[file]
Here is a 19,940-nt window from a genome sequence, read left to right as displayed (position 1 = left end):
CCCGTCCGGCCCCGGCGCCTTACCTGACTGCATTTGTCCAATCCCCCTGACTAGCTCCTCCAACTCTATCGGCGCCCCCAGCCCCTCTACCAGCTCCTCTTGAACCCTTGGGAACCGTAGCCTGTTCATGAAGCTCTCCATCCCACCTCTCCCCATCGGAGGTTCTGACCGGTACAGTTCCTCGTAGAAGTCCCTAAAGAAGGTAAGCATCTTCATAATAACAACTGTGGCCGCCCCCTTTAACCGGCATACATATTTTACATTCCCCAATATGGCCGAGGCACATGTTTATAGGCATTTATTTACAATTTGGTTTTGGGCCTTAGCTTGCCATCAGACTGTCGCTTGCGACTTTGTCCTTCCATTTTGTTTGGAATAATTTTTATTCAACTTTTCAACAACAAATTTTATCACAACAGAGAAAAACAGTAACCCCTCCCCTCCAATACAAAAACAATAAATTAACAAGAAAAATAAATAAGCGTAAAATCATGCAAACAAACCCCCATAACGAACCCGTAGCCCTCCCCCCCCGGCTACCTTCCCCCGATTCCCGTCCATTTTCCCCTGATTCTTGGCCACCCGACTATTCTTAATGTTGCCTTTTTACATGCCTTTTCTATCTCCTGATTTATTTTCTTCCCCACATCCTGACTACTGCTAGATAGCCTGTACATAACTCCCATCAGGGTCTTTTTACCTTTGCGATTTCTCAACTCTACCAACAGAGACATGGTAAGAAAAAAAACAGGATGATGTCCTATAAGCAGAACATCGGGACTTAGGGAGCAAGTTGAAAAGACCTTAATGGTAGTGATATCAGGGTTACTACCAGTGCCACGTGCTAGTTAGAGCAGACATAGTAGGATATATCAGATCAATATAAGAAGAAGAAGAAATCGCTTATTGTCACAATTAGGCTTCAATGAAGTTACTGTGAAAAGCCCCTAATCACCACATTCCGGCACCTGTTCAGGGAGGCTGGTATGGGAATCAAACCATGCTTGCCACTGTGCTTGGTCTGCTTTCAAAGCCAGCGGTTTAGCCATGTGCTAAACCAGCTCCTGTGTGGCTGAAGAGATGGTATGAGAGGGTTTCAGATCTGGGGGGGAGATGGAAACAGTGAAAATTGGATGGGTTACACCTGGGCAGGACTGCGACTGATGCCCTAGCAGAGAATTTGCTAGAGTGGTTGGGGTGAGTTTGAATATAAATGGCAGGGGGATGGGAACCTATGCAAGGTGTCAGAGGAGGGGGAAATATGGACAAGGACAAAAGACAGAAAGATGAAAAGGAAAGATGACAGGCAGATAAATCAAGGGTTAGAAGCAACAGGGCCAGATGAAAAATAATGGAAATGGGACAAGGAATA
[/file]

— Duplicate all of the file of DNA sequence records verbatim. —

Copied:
Here is a 19,940-nt window from a genome sequence, read left to right as displayed (position 1 = left end):
CCCGTCCGGCCCCGGCGCCTTACCTGACTGCATTTGTCCAATCCCCCTGACTAGCTCCTCCAACTCTATCGGCGCCCCCAGCCCCTCTACCAGCTCCTCTTGAACCCTTGGGAACCGTAGCCTGTTCATGAAGCTCTCCATCCCACCTCTCCCCATCGGAGGTTCTGACCGGTACAGTTCCTCGTAGAAGTCCCTAAAGAAGGTAAGCATCTTCATAATAACAACTGTGGCCGCCCCCTTTAACCGGCATACATATTTTACATTCCCCAATATGGCCGAGGCACATGTTTATAGGCATTTATTTACAATTTGGTTTTGGGCCTTAGCTTGCCATCAGACTGTCGCTTGCGACTTTGTCCTTCCATTTTGTTTGGAATAATTTTTATTCAACTTTTCAACAACAAATTTTATCACAACAGAGAAAAACAGTAACCCCTCCCCTCCAATACAAAAACAATAAATTAACAAGAAAAATAAATAAGCGTAAAATCATGCAAACAAACCCCCATAACGAACCCGTAGCCCTCCCCCCCCGGCTACCTTCCCCCGATTCCCGTCCATTTTCCCCTGATTCTTGGCCACCCGACTATTCTTAATGTTGCCTTTTTACATGCCTTTTCTATCTCCTGATTTATTTTCTTCCCCACATCCTGACTACTGCTAGATAGCCTGTACATAACTCCCATCAGGGTCTTTTTACCTTTGCGATTTCTCAACTCTACCAACAGAGACATGGTAAGAAAAAAAACAGGATGATGTCCTATAAGCAGAACATCGGGACTTAGGGAGCAAGTTGAAAAGACCTTAATGGTAGTGATATCAGGGTTACTACCAGTGCCACGTGCTAGTTAGAGCAGACATAGTAGGATATATCAGATCAATATAAGAAGAAGAAGAAATCGCTTATTGTCACAATTAGGCTTCAATGAAGTTACTGTGAAAAGCCCCTAATCACCACATTCCGGCACCTGTTCAGGGAGGCTGGTATGGGAATCAAACCATGCTTGCCACTGTGCTTGGTCTGCTTTCAAAGCCAGCGGTTTAGCCATGTGCTAAACCAGCTCCTGTGTGGCTGAAGAGATGGTATGAGAGGGTTTCAGATCTGGGGGGGAGATGGAAACAGTGAAAATTGGATGGGTTACACCTGGGCAGGACTGCGACTGATGCCCTAGCAGAGAATTTGCTAGAGTGGTTGGGGTGAGTTTGAATATAAATGGCAGGGGGATGGGAACCTATGCAAGGTGTCAGAGGAGGGGGAAATATGGACAAGGACAAAAGACAGAAAGATGAAAAGGAAAGATGACAGGCAGATAAATCAAGGGTTAGAAGCAACAGGGCCAGATGAAAAATAATGGAAATGGGACAAGGAATA